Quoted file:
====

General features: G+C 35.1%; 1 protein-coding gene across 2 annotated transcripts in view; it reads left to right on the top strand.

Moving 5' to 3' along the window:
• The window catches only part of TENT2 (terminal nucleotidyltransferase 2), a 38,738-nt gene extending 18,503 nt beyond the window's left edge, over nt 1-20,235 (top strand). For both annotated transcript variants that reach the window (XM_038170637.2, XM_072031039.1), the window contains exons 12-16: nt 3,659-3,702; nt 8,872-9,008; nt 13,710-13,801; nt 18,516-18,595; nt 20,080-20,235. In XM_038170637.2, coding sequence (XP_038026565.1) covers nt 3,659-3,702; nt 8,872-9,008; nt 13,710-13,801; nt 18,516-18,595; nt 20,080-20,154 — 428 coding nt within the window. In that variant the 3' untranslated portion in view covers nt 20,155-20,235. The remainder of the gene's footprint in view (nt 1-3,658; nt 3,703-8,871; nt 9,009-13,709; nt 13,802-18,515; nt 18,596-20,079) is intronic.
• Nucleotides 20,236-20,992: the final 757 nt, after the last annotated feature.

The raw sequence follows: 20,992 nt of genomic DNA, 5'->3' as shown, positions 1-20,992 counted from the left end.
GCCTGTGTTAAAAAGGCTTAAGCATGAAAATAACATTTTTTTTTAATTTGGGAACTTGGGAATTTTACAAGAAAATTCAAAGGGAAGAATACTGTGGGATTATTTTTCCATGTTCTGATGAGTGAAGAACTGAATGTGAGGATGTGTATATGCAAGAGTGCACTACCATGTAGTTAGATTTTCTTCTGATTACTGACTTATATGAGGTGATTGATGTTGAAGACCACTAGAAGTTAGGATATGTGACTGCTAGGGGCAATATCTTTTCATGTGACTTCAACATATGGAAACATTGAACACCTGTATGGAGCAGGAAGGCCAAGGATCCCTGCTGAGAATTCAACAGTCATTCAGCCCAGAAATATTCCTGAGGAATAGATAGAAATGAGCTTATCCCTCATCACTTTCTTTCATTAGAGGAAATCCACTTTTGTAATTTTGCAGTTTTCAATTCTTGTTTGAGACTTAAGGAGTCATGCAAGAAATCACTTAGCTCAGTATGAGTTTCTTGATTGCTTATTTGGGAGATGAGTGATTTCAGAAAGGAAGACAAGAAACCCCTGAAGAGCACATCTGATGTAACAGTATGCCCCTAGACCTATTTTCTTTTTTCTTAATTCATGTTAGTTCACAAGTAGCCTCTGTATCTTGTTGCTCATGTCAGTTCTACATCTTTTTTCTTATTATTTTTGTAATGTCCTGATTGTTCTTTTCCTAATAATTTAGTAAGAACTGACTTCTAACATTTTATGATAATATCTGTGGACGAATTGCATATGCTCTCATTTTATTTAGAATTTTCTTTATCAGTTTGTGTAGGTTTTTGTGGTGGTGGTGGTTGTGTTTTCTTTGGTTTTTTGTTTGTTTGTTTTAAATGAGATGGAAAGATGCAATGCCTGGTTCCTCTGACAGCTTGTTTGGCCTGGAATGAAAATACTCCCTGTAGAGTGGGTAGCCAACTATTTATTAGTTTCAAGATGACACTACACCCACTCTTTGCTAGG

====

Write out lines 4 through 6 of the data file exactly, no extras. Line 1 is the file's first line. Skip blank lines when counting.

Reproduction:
• Nucleotides 20,236-20,992: the final 757 nt, after the last annotated feature.

The raw sequence follows: 20,992 nt of genomic DNA, 5'->3' as shown, positions 1-20,992 counted from the left end.
GCCTGTGTTAAAAAGGCTTAAGCATGAAAATAACATTTTTTTTTAATTTGGGAACTTGGGAATTTTACAAGAAAATTCAAAGGGAAGAATACTGTGGGATTATTTTTCCATGTTCTGATGAGTGAAGAACTGAATGTGAGGATGTGTATATGCAAGAGTGCACTACCATGTAGTTAGATTTTCTTCTGATTACTGACTTATATGAGGTGATTGATGTTGAAGACCACTAGAAGTTAGGATATGTGACTGCTAGGGGCAATATCTTTTCATGTGACTTCAACATATGGAAACATTGAACACCTGTATGGAGCAGGAAGGCCAAGGATCCCTGCTGAGAATTCAACAGTCATTCAGCCCAGAAATATTCCTGAGGAATAGATAGAAATGAGCTTATCCCTCATCACTTTCTTTCATTAGAGGAAATCCACTTTTGTAATTTTGCAGTTTTCAATTCTTGTTTGAGACTTAAGGAGTCATGCAAGAAATCACTTAGCTCAGTATGAGTTTCTTGATTGCTTATTTGGGAGATGAGTGATTTCAGAAAGGAAGACAAGAAACCCCTGAAGAGCACATCTGATGTAACAGTATGCCCCTAGACCTATTTTCTTTTTTCTTAATTCATGTTAGTTCACAAGTAGCCTCTGTATCTTGTTGCTCATGTCAGTTCTACATCTTTTTTCTTATTATTTTTGTAATGTCCTGATTGTTCTTTTCCTAATAATTTAGTAAGAACTGACTTCTAACATTTTATGATAATATCTGTGGACGAATTGCATATGCTCTCATTTTATTTAGAATTTTCTTTATCAGTTTGTGTAGGTTTTTGTGGTGGTGGTGGTTGTGTTTTCTTTGGTTTTTTGTTTGTTTGTTTTAAATGAGATGGAAAGATGCAATGCCTGGTTCCTCTGACAGCTTGTTTGGCCTGGAATGAAAATACTCCCTGTAGAGTGGGTAGCCAACTATTTATTAGTTTCAAGATGACACTACACCCACTCTTTGCTAGG